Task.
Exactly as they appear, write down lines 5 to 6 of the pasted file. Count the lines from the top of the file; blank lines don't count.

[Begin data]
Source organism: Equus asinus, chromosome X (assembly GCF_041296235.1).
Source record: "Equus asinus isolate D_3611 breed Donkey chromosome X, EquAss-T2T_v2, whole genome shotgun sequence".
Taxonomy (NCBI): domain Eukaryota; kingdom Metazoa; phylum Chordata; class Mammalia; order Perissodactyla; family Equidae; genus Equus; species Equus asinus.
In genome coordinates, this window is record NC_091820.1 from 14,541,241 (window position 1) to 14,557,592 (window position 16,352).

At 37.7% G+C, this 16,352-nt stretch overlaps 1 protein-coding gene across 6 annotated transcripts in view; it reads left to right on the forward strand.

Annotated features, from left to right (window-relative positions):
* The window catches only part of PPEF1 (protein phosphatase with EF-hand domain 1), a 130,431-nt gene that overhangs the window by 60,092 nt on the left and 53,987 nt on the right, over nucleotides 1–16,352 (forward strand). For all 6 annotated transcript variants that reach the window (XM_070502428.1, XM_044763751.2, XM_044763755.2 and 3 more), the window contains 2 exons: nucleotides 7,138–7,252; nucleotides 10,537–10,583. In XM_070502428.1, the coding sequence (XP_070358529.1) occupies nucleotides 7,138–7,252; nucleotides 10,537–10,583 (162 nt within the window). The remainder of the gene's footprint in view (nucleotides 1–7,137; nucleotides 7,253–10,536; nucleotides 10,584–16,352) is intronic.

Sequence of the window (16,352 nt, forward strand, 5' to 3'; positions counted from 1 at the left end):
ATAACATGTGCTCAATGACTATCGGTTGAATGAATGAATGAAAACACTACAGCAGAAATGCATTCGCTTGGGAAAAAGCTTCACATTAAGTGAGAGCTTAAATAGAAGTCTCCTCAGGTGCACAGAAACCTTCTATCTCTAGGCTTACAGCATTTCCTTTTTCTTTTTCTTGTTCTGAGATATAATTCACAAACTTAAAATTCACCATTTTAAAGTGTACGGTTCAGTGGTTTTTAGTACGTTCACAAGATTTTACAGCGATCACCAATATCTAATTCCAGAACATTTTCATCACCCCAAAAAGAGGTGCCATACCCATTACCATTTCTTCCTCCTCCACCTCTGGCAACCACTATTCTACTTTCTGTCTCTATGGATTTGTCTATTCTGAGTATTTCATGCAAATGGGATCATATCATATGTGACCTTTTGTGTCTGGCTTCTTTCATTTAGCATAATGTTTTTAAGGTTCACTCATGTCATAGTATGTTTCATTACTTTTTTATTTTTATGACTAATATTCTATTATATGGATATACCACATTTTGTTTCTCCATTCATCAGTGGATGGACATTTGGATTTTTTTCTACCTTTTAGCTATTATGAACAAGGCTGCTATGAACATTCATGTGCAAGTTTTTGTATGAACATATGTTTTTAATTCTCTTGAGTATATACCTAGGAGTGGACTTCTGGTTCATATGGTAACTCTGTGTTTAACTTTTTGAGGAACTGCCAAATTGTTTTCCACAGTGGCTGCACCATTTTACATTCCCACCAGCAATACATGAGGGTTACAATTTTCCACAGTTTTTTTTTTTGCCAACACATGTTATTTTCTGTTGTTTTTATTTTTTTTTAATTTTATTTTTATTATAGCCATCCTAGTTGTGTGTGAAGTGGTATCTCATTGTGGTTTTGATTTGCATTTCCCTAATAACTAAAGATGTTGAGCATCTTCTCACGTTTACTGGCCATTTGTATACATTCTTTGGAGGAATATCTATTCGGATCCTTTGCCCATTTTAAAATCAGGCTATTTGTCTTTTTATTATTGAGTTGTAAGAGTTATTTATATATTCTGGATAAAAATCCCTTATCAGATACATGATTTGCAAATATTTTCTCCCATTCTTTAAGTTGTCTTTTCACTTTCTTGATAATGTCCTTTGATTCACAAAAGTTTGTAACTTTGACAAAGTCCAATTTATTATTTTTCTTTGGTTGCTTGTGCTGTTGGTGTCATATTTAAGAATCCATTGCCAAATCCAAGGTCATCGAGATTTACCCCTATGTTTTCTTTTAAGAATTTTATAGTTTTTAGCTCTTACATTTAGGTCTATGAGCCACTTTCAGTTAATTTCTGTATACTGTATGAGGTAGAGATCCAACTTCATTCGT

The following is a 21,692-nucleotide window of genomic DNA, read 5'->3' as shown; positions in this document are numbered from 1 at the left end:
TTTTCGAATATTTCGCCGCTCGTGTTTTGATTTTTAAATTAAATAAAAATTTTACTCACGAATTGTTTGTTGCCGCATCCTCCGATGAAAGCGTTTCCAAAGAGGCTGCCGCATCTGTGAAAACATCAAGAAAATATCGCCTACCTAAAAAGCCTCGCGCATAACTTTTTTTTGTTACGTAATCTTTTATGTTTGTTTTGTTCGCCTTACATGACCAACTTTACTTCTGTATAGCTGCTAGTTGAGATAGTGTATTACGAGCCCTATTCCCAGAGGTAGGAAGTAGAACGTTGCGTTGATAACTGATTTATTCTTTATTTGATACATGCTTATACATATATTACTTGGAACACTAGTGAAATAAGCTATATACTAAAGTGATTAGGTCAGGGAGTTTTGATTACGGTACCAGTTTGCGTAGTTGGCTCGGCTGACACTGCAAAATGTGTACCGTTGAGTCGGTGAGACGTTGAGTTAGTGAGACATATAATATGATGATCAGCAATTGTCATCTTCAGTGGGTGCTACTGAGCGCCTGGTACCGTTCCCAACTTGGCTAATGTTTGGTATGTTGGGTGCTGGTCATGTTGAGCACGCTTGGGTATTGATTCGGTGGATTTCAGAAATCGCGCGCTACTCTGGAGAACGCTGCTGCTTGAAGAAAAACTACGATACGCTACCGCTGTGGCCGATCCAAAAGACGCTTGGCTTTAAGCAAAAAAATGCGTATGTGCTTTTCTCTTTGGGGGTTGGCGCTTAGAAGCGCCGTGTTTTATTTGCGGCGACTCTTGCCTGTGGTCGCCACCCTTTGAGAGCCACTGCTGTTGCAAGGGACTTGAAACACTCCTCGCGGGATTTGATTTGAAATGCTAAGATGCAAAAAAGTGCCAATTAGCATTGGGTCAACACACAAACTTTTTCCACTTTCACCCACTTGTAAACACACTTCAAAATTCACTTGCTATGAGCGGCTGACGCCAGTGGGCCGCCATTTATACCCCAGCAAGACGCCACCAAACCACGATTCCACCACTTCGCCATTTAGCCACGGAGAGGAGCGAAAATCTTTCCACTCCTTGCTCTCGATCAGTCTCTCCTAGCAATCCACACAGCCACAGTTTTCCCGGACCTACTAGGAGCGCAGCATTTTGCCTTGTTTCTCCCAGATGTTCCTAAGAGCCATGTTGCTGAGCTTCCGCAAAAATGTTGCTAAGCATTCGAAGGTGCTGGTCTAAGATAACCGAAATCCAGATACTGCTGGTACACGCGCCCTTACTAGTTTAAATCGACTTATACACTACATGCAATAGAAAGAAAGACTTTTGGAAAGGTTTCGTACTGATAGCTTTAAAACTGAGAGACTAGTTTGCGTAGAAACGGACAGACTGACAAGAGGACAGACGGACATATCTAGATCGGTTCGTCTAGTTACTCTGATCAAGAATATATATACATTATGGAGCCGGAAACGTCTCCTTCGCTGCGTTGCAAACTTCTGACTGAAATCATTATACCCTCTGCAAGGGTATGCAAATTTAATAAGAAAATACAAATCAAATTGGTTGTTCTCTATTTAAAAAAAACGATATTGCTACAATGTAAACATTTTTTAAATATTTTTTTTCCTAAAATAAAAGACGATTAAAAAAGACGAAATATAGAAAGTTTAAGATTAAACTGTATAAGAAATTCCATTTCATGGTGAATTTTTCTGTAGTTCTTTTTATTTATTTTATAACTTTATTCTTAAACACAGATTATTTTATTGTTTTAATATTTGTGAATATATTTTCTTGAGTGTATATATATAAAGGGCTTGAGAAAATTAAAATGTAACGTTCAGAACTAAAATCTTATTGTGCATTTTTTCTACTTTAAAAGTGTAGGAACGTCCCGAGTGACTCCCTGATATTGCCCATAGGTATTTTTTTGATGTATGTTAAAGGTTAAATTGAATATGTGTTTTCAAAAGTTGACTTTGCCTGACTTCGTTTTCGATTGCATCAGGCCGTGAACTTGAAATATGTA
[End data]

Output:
At 37.7% G+C, this 16,352-nt stretch overlaps 1 protein-coding gene across 6 annotated transcripts in view; it reads left to right on the forward strand.

Annotated features, from left to right (window-relative positions):